My first reading in public @ Shakespeare & Co., Paris

It was a beautiful Sunday afternoon in September. After we had lunch, my good friend Julia and I were walking along the banks of the Seine, enjoying every shade of Paris reflected on my poetry book, in other words, making a master shooting with the book, in our beloved Paris.
We were heading towards the famous library, Shakespeare & Co, opposite to Notre Dame de Paris. My Parisian good friend promised to take me to the most beloved library in Paris, Shakespeare & Company, shocked in the same time, that I had never been there, yet.

*A glimpse into the history of the place…

I discovered the library through the Internet and I was absolutely fascinated by the marvelous and sometimes spicy stories around the history of the library.
It was founded by the controversial Sylvia Beach (1887-1962), an American born bookseller and publisher, who lived in Paris and remarked herself, as being one of the leading figures in Paris, during the interwar period.
In Paris, Sylvia Beach met Mlle. Adrienne Monnier, an influential figure, in the 1920s and 1930s. She was a French bookseller, writer and publisher, who owned her own bookstore, “La Maison des Amis des Livres”, at 7 Rue de l’Odéon, Paris VI. To own your own bookstore it was a very rare thing at the time for a lady.
Sylvia Beach became a member of Monnier’s lending library and she made a habit from attending to readings by authors. The two women later became lovers and lived together for 36 years.
Mlle. Adrienne Monnier advised and encouraged Sylvia Beach to open an English bookstore and lending library in Paris and this is how Shakespeare & Company was opened at 8 Rue Dupuytren, Paris VI and then moved to a larger place at 12 Rue de l’Odéon, Paris VI.
It was a delightful place of gathering for beloved authors and artists from the 1920s, such as James Joyce, Ernest Hemingway, Ezra Pound, F. Scott Fitzgerald, Gertrude Stein, to name a few. It was closed during the German occupation in 1941 and never re-opened.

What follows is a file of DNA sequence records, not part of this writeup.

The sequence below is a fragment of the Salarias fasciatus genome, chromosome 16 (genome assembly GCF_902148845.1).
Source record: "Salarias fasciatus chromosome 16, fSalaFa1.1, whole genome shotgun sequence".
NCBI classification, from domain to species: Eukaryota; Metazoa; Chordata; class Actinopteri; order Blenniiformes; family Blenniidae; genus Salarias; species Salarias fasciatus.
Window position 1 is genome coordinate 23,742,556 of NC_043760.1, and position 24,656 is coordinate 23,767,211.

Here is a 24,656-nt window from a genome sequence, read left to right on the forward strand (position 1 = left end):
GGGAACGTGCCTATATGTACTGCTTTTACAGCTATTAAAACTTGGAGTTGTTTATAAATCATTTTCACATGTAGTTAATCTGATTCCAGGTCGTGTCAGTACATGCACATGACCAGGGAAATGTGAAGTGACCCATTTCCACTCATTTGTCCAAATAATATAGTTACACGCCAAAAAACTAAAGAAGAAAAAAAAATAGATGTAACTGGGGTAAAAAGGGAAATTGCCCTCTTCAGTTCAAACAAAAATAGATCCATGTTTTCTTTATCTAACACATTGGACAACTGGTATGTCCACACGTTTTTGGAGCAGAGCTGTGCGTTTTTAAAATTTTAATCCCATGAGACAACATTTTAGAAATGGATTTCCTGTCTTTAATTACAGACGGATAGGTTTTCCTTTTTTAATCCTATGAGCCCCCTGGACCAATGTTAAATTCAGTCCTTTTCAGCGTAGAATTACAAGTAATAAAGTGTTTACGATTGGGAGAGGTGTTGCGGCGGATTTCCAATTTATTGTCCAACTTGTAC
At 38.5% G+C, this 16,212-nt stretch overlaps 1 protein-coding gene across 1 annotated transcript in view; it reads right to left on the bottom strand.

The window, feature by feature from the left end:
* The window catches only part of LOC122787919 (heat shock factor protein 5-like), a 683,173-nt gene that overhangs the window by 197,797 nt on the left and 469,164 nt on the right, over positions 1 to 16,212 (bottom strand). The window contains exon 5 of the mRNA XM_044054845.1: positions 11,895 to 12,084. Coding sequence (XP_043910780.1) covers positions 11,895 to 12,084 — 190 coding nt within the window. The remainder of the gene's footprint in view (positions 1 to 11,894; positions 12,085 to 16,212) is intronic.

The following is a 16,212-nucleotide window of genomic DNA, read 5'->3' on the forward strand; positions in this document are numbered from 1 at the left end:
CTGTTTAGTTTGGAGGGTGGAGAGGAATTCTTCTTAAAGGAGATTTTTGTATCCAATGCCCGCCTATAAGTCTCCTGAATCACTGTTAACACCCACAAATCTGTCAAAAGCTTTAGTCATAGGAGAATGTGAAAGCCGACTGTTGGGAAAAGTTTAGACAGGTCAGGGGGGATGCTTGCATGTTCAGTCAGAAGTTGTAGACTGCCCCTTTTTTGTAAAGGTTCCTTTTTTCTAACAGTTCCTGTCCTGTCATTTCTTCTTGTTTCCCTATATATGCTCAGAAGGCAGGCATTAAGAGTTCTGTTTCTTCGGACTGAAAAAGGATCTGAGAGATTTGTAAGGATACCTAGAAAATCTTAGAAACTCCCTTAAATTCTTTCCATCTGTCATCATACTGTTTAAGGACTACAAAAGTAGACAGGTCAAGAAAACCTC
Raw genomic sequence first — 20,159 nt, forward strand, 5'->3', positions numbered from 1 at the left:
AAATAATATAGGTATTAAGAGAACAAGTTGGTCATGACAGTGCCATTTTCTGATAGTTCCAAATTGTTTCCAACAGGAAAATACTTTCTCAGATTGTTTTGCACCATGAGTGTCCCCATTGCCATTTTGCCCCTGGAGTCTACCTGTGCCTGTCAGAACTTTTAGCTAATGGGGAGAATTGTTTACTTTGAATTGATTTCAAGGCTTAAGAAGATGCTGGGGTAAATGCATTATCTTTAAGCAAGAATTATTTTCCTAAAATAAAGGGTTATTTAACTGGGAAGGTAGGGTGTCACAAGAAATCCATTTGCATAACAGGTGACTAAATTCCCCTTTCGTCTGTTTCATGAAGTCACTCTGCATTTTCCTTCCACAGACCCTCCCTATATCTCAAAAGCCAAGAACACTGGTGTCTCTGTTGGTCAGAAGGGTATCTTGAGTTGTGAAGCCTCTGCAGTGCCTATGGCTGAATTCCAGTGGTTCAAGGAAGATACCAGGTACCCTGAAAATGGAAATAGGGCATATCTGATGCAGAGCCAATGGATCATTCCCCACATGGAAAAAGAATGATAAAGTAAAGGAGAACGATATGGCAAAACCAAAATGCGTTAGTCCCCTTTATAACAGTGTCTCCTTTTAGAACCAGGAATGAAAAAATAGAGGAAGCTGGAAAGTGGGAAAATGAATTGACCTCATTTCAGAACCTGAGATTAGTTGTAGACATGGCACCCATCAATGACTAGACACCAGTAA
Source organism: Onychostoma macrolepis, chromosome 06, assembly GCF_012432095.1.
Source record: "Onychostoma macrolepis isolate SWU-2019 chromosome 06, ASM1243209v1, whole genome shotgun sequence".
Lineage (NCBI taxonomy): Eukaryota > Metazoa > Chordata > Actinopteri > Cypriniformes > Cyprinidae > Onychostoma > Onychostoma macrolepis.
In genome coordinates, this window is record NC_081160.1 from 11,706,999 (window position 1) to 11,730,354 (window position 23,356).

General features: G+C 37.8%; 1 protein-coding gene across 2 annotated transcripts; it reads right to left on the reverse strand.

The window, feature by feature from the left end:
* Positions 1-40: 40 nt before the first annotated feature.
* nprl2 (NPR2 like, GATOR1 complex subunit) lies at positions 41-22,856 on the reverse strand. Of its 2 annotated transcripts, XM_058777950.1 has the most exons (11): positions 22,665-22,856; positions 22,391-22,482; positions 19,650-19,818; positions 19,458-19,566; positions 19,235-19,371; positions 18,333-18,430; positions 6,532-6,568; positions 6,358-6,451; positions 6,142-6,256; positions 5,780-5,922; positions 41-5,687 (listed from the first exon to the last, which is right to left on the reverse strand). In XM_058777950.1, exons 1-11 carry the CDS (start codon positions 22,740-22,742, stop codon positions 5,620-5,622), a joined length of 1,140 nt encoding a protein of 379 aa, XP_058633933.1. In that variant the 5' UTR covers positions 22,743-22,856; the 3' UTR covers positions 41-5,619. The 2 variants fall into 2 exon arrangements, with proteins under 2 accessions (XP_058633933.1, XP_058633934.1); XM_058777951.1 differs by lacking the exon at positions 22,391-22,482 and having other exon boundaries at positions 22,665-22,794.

Sylvia Beach is well known for publishing the masterpiece “Ulysses”, by James Joyce in 1922 and for selling Hemingway’s first book “Three Stories and Ten Poems”, in 1923.
The famous “Ulysses” was rejected by publishers in English-speaking countries, because was considered obscene, however daring Ms. Beach publishes Joyce’s book for the first time and when Joyce signs with another publisher she is left in debt, after suffering severe loses from the publication.
During the 1930s, Sylvia Beach received help with the library from wealthy friends and from a group of writers organized by Andrè Gide into a club “Friends of Shakespeare and Company”. The writers paid an annual subscription to the library to attend readings in the library.
Afterwards, in 1951 the amazing ex-serviceman American George Whitman (1913-2011), opened the bookstore “Le Mistral” at 37 Rue de la Bûcherie (where it still is today) and renamed it “Shakespeare and Company” in 1964, as a tribute to Sylvia Beach’s bookstore and on the 400th anniversary of William Shakespeare’s birth.
George’s place immediately became a point of interest of the bohemian intellectuality at the time, in Paris. The Beat Generation writers Allan Ginsberg, and William S. Burroughs, other famous writers, such as Anaïs Nin, James Baldwin, Richard Wright, Max Ernest and so on, found the place absolutely suitable for meeting and sharing brilliant ideas, as Henry Miller used to say about Shakespeare and Company, “a wonderland of books”.
George was one of a kind human being. The shop had beds tucked among the bookshelves for the aspiring writers that were welcomed to accommodate free of charge in exchange for helping George around the bookshop. He was well known for his generosity, above the doorway to the bookshop’s library he inked: “Be not inhospitable to strangers lest they be angels in disguise.” Ethan Hawke, and Geoffrey Rush were listed among other 30,000 artists and writers who had stayed at the bookshop, thanks to heartfelt owner George.
He was a wizard and his various books were magic potions used to enchant readers and writers worldwide.
For his over 60 years of contribution to arts, he was awarded “Officier des Arts et des Lettres” in 2006 by France’s Ministry of Culture.
The famous bookstore today, is conducted by his lovely daughter Sylvia Whitman, an angelic creature from another world, this is how delicate she appears.

**Our real fairytale

Getting back to our story, although I knew some pretty things about Shakespeare & Co., have never been there before.
When you enter the door and put your feet into the bookstore, you are immediately transferred to another realm and the more you advance you get deeper into the fairytale.